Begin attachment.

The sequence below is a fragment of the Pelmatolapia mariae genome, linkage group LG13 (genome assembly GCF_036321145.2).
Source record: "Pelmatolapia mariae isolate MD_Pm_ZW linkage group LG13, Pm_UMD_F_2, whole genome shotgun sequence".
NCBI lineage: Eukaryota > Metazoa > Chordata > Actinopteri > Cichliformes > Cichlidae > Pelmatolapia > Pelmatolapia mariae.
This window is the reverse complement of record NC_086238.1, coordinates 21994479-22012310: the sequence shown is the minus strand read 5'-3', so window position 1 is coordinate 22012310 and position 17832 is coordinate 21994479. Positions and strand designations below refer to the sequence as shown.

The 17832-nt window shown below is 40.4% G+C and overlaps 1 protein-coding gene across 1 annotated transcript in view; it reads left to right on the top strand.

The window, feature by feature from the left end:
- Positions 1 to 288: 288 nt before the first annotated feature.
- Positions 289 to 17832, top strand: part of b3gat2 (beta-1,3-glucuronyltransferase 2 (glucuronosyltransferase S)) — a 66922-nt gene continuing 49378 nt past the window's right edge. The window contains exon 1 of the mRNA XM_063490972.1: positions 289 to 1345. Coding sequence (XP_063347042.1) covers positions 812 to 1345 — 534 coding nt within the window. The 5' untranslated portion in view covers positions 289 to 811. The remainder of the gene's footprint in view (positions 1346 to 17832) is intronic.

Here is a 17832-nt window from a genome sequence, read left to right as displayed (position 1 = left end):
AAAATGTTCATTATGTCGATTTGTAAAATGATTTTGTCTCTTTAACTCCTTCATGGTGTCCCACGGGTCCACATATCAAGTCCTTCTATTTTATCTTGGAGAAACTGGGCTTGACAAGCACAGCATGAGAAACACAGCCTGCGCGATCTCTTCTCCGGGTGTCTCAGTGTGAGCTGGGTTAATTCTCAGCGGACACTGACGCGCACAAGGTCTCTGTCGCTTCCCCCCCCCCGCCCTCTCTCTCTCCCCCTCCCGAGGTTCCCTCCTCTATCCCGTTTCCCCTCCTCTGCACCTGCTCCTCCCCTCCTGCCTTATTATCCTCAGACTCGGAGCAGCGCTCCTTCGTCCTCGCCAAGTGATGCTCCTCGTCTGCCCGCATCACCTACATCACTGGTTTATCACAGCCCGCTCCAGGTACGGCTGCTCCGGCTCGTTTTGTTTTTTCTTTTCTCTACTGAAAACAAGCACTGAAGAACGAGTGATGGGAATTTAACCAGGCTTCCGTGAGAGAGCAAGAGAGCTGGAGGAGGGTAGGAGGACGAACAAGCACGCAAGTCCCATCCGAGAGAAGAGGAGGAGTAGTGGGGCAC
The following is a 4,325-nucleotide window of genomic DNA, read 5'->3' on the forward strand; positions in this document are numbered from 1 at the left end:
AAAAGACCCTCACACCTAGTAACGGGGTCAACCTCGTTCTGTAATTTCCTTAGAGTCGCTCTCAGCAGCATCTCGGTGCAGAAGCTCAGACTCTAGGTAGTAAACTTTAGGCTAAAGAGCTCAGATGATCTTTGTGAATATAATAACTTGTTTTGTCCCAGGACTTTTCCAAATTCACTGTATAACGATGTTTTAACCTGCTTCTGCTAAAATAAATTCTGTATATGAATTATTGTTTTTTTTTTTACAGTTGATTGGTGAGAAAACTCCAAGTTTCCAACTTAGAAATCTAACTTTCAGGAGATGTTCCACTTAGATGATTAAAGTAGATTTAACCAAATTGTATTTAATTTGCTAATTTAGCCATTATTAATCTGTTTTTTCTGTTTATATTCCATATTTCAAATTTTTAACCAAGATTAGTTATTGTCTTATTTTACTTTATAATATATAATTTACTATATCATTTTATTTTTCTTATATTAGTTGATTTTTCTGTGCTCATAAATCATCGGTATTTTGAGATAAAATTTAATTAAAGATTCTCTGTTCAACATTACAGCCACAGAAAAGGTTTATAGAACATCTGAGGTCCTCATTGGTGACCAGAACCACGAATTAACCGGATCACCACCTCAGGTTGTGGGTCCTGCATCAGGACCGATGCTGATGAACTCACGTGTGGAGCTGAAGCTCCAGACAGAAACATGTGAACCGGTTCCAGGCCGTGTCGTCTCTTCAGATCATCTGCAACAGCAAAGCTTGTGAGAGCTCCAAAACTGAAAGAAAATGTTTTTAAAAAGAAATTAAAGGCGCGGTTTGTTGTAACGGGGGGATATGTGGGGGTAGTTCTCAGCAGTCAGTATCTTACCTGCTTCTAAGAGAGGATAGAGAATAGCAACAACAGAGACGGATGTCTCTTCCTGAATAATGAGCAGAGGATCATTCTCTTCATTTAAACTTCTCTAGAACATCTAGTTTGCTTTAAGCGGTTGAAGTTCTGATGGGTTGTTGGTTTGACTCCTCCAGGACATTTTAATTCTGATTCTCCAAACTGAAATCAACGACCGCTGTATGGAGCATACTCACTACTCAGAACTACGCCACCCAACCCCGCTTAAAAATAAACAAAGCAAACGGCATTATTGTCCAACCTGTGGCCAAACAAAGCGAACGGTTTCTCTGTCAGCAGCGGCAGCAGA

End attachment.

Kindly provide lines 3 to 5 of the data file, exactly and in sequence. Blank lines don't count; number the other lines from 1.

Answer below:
NCBI lineage: Eukaryota > Metazoa > Chordata > Actinopteri > Cichliformes > Cichlidae > Pelmatolapia > Pelmatolapia mariae.
This window is the reverse complement of record NC_086238.1, coordinates 21994479-22012310: the sequence shown is the minus strand read 5'-3', so window position 1 is coordinate 22012310 and position 17832 is coordinate 21994479. Positions and strand designations below refer to the sequence as shown.

The 17832-nt window shown below is 40.4% G+C and overlaps 1 protein-coding gene across 1 annotated transcript in view; it reads left to right on the top strand.